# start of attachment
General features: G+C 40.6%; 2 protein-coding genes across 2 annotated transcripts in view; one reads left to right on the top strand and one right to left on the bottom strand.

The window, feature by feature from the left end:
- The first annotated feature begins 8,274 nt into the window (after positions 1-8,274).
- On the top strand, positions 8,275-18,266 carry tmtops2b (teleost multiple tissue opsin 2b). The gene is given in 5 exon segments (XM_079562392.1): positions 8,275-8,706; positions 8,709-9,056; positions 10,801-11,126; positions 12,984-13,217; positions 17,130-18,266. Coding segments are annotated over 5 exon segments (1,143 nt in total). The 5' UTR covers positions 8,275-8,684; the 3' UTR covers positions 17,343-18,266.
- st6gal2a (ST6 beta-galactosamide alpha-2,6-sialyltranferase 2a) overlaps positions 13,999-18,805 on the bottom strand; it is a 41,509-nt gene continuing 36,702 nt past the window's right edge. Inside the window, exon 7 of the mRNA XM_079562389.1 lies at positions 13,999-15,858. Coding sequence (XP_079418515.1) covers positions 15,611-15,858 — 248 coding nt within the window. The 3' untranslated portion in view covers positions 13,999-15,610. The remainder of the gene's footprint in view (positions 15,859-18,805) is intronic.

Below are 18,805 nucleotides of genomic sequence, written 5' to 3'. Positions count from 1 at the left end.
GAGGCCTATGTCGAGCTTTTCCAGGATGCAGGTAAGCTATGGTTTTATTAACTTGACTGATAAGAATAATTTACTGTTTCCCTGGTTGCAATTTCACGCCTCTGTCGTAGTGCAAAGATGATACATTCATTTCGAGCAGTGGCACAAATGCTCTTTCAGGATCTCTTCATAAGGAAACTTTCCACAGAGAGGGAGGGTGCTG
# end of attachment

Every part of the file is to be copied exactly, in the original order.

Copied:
General features: G+C 40.6%; 2 protein-coding genes across 2 annotated transcripts in view; one reads left to right on the top strand and one right to left on the bottom strand.

The window, feature by feature from the left end:
- The first annotated feature begins 8,274 nt into the window (after positions 1-8,274).
- On the top strand, positions 8,275-18,266 carry tmtops2b (teleost multiple tissue opsin 2b). The gene is given in 5 exon segments (XM_079562392.1): positions 8,275-8,706; positions 8,709-9,056; positions 10,801-11,126; positions 12,984-13,217; positions 17,130-18,266. Coding segments are annotated over 5 exon segments (1,143 nt in total). The 5' UTR covers positions 8,275-8,684; the 3' UTR covers positions 17,343-18,266.
- st6gal2a (ST6 beta-galactosamide alpha-2,6-sialyltranferase 2a) overlaps positions 13,999-18,805 on the bottom strand; it is a 41,509-nt gene continuing 36,702 nt past the window's right edge. Inside the window, exon 7 of the mRNA XM_079562389.1 lies at positions 13,999-15,858. Coding sequence (XP_079418515.1) covers positions 15,611-15,858 — 248 coding nt within the window. The 3' untranslated portion in view covers positions 13,999-15,610. The remainder of the gene's footprint in view (positions 15,859-18,805) is intronic.

Below are 18,805 nucleotides of genomic sequence, written 5' to 3'. Positions count from 1 at the left end.
GAGGCCTATGTCGAGCTTTTCCAGGATGCAGGTAAGCTATGGTTTTATTAACTTGACTGATAAGAATAATTTACTGTTTCCCTGGTTGCAATTTCACGCCTCTGTCGTAGTGCAAAGATGATACATTCATTTCGAGCAGTGGCACAAATGCTCTTTCAGGATCTCTTCATAAGGAAACTTTCCACAGAGAGGGAGGGTGCTG